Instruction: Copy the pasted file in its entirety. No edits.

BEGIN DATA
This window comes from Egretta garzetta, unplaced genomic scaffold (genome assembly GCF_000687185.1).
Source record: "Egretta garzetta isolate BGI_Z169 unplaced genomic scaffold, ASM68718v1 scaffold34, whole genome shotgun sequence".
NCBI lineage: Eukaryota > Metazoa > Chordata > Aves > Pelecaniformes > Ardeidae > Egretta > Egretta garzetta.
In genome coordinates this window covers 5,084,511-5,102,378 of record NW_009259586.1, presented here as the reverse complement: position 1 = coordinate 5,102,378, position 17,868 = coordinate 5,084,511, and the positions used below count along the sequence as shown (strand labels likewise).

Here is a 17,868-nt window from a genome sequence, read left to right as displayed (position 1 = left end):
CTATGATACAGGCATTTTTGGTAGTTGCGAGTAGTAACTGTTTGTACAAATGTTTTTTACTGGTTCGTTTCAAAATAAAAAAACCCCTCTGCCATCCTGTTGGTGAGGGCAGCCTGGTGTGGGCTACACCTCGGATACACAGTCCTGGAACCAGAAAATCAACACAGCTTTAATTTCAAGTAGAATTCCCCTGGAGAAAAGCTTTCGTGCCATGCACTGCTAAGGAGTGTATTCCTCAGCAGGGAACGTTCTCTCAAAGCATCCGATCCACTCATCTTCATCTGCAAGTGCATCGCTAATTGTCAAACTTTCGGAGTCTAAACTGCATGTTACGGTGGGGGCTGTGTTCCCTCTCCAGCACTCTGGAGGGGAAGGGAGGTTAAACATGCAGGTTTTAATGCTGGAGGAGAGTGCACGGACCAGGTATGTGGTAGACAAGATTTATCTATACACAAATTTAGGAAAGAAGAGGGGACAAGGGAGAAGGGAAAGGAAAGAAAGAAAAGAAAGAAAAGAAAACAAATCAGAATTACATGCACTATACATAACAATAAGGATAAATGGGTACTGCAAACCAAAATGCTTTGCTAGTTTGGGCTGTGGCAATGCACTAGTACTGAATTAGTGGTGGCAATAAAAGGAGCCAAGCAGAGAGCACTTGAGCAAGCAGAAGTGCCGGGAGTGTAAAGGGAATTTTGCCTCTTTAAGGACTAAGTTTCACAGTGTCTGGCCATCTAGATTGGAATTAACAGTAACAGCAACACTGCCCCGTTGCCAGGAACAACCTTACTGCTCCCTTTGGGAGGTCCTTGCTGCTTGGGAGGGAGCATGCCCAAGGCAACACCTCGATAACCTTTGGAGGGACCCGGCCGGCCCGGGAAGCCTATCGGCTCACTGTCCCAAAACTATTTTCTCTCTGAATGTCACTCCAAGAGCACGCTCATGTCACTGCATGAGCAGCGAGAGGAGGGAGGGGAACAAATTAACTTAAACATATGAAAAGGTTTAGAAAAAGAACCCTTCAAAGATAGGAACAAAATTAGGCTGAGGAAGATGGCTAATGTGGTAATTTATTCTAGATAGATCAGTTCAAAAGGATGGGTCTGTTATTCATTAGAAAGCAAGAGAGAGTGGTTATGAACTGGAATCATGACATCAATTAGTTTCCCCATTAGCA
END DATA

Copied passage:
This window comes from Egretta garzetta, unplaced genomic scaffold (genome assembly GCF_000687185.1).
Source record: "Egretta garzetta isolate BGI_Z169 unplaced genomic scaffold, ASM68718v1 scaffold34, whole genome shotgun sequence".
NCBI lineage: Eukaryota > Metazoa > Chordata > Aves > Pelecaniformes > Ardeidae > Egretta > Egretta garzetta.
In genome coordinates this window covers 5,084,511-5,102,378 of record NW_009259586.1, presented here as the reverse complement: position 1 = coordinate 5,102,378, position 17,868 = coordinate 5,084,511, and the positions used below count along the sequence as shown (strand labels likewise).

Here is a 17,868-nt window from a genome sequence, read left to right as displayed (position 1 = left end):
CTATGATACAGGCATTTTTGGTAGTTGCGAGTAGTAACTGTTTGTACAAATGTTTTTTACTGGTTCGTTTCAAAATAAAAAAACCCCTCTGCCATCCTGTTGGTGAGGGCAGCCTGGTGTGGGCTACACCTCGGATACACAGTCCTGGAACCAGAAAATCAACACAGCTTTAATTTCAAGTAGAATTCCCCTGGAGAAAAGCTTTCGTGCCATGCACTGCTAAGGAGTGTATTCCTCAGCAGGGAACGTTCTCTCAAAGCATCCGATCCACTCATCTTCATCTGCAAGTGCATCGCTAATTGTCAAACTTTCGGAGTCTAAACTGCATGTTACGGTGGGGGCTGTGTTCCCTCTCCAGCACTCTGGAGGGGAAGGGAGGTTAAACATGCAGGTTTTAATGCTGGAGGAGAGTGCACGGACCAGGTATGTGGTAGACAAGATTTATCTATACACAAATTTAGGAAAGAAGAGGGGACAAGGGAGAAGGGAAAGGAAAGAAAGAAAAGAAAGAAAAGAAAACAAATCAGAATTACATGCACTATACATAACAATAAGGATAAATGGGTACTGCAAACCAAAATGCTTTGCTAGTTTGGGCTGTGGCAATGCACTAGTACTGAATTAGTGGTGGCAATAAAAGGAGCCAAGCAGAGAGCACTTGAGCAAGCAGAAGTGCCGGGAGTGTAAAGGGAATTTTGCCTCTTTAAGGACTAAGTTTCACAGTGTCTGGCCATCTAGATTGGAATTAACAGTAACAGCAACACTGCCCCGTTGCCAGGAACAACCTTACTGCTCCCTTTGGGAGGTCCTTGCTGCTTGGGAGGGAGCATGCCCAAGGCAACACCTCGATAACCTTTGGAGGGACCCGGCCGGCCCGGGAAGCCTATCGGCTCACTGTCCCAAAACTATTTTCTCTCTGAATGTCACTCCAAGAGCACGCTCATGTCACTGCATGAGCAGCGAGAGGAGGGAGGGGAACAAATTAACTTAAACATATGAAAAGGTTTAGAAAAAGAACCCTTCAAAGATAGGAACAAAATTAGGCTGAGGAAGATGGCTAATGTGGTAATTTATTCTAGATAGATCAGTTCAAAAGGATGGGTCTGTTATTCATTAGAAAGCAAGAGAGAGTGGTTATGAACTGGAATCATGACATCAATTAGTTTCCCCATTAGCA